Washington DC, December 7, 2006 — The leaders of several aviation organizations today released a joint-letter sent to Brazilian prosecutorial authorities, commending recent legal action in Brazil that should shortly lead to the release of two American pilots held in the country for more than two months, and renewing a call that criminal inquiries not be made a part of investigations into any party involved in the accident.
The pilots have been held in Brazil since September 29, when their Embraer Legacy jet had a mid-air collision with a GOL Airlines Boeing jet; all 154 people aboard the GOL aircraft were killed as a result of the event.
“Since Sept. 29th, the international aviation community has been calling for a thorough investigation into this tragic accident,” the letter reads.
“In order to fully understand the causes behind any accident, investigators must carefully examine all evidence, including the information that is collected from interviews with those operators most directly involved. Collection of crucial data must be free from any interference by the penal system, as fear of prosecution and/or imprisonment will only deter witnesses who may be willing to assist in the investigation.
“…A criminal inquiry has no place in the investigation of any party’s role in this accident,” the letter continues. “We are pleased that your criminal authority is working to release the pilots involved in the accident, and we implore you to also set aside any criminal component in your investigation of the involvement of air traffic controllers or other parties in the events of Sept. 29th.”
The letter was signed by the leaders of the Flight Safety Foundation, the National Business Aviation Association, the International Federation of Air Traffic Controllers’ Associations, the Civil Air Navigation Services Organisation and the International Federation of Air Line Pilots’ Associations. The document outlines several additional reasons why the organizations believe criminal considerations, like those included in Brazilian authorities’ examination of the Sept. 29th accident, should not be part of aviation accident investigations. Their reasons were as follows:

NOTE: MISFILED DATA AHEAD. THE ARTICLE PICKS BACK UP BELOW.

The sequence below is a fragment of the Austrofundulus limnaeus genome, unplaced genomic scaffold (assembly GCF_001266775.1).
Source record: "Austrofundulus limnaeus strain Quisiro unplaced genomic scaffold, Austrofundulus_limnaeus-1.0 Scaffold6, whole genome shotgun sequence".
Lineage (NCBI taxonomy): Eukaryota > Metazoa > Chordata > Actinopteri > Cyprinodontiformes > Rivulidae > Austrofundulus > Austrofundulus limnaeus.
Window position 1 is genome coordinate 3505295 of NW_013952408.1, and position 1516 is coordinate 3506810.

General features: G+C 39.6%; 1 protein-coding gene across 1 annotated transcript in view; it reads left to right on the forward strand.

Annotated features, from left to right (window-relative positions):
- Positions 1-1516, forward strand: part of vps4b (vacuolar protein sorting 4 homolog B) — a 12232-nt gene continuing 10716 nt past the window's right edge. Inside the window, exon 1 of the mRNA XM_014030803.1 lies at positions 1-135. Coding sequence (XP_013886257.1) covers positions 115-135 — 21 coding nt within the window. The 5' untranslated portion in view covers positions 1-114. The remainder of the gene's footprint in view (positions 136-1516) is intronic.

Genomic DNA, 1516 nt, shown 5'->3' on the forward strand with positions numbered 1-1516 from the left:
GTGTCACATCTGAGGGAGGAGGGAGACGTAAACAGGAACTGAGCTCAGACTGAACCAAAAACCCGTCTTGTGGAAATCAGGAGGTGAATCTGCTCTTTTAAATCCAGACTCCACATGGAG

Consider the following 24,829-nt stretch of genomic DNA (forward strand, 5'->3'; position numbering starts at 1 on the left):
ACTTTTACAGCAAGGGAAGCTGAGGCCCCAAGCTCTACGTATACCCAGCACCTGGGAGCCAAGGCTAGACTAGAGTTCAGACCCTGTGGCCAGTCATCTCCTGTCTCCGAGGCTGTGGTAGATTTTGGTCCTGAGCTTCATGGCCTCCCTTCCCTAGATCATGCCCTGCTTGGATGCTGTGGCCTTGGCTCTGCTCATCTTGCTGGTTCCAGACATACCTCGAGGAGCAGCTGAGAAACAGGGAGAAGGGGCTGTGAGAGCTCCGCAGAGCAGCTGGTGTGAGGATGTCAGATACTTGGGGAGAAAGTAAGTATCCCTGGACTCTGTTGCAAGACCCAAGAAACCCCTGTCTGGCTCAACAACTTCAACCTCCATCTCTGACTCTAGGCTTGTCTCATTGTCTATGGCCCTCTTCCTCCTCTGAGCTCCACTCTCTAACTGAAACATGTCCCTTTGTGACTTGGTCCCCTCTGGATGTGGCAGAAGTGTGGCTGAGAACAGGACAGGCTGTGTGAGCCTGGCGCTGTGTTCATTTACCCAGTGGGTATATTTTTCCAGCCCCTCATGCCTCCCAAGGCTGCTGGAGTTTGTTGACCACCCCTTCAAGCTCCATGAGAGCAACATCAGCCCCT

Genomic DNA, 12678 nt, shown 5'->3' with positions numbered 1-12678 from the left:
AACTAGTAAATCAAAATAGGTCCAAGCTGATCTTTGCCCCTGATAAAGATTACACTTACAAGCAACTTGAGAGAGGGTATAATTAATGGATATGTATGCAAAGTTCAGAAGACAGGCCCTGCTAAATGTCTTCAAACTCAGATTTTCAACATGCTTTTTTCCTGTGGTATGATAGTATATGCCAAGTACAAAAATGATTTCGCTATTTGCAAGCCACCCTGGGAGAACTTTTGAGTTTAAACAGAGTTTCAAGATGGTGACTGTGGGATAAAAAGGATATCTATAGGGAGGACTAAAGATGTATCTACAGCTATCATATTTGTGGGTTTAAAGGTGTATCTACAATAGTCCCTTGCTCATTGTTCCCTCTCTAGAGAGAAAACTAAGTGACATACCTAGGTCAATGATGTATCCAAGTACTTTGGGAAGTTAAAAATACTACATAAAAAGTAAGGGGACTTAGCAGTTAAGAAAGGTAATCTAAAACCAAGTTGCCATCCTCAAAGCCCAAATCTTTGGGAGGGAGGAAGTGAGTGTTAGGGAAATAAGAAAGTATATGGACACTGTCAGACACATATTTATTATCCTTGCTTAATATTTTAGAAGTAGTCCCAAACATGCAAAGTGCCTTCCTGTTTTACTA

A situation like that which occurred in Brazil has the potential to set a dangerous precedent for applying criminal charges to any pilot or other party to accidents involved in international aviation operations, and is counter to the recommendations of the International Civil Aviation Organization.
An emphasis on criminal penalties distracts investigators from addressing the root causes of an accident, and finding ways to avoid such causes in the future. It also allows for hasty conclusions to be reached that could be proven erroneous once a full safety investigation has taken place.
Hasty criminal investigations can produce conclusions, and verdicts, that could be proven erroneous once a full safety investigation has taken place.
“We understand the need for a grieving public to want to see justice served, and we do not seek to put our colleagues above the law,” the letter concludes. “However, criminal investigations into aviation accidents like the one on Sept. 29 are at odds with efforts to discover root causes of accidents and avoid future mistakes.”
Flight Safety Foundation is an independent, non-profit, international organization engaged in research, auditing, education, advocacy and publishing to improve aviation safety. The Foundation’s mission is to pursue the continuous improvement of global aviation safety and the prevention of accidents. www.flightsafety.org
Contact: Emily McGee, Director of Communications, 1-703-739-6700, ext. 126; email@example.com